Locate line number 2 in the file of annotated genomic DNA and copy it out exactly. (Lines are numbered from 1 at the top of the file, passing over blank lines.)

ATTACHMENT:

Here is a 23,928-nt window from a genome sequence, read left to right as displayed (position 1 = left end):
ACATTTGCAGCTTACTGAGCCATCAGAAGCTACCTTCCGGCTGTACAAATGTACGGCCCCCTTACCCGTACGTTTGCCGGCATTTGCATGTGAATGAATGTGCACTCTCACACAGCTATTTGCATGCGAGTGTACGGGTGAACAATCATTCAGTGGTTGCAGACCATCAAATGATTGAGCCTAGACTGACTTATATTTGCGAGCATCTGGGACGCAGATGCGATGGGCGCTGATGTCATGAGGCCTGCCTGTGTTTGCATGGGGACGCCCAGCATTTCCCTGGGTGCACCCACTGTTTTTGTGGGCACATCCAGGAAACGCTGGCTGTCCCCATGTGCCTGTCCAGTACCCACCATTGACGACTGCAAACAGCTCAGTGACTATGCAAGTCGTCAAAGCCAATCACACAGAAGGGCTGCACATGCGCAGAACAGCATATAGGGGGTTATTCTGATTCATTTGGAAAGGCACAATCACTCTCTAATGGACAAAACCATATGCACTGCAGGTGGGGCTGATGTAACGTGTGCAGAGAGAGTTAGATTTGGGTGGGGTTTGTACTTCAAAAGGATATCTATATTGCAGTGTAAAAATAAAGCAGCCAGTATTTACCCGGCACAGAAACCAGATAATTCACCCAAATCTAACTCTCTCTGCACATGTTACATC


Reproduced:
ACATTTGCAGCTTACTGAGCCATCAGAAGCTACCTTCCGGCTGTACAAATGTACGGCCCCCTTACCCGTACGTTTGCCGGCATTTGCATGTGAATGAATGTGCACTCTCACACAGCTATTTGCATGCGAGTGTACGGGTGAACAATCATTCAGTGGTTGCAGACCATCAAATGATTGAGCCTAGACTGACTTATATTTGCGAGCATCTGGGACGCAGATGCGATGGGCGCTGATGTCATGAGGCCTGCCTGTGTTTGCATGGGGACGCCCAGCATTTCCCTGGGTGCACCCACTGTTTTTGTGGGCACATCCAGGAAACGCTGGCTGTCCCCATGTGCCTGTCCAGTACCCACCATTGACGACTGCAAACAGCTCAGTGACTATGCAAGTCGTCAAAGCCAATCACACAGAAGGGCTGCACATGCGCAGAACAGCATATAGGGGGTTATTCTGATTCATTTGGAAAGGCACAATCACTCTCTAATGGACAAAACCATATGCACTGCAGGTGGGGCTGATGTAACGTGTGCAGAGAGAGTTAGATTTGGGTGGGGTTTGTACTTCAAAAGGATATCTATATTGCAGTGTAAAAATAAAGCAGCCAGTATTTACCCGGCACAGAAACCAGATAATTCACCCAAATCTAACTCTCTCTGCACATGTTACATC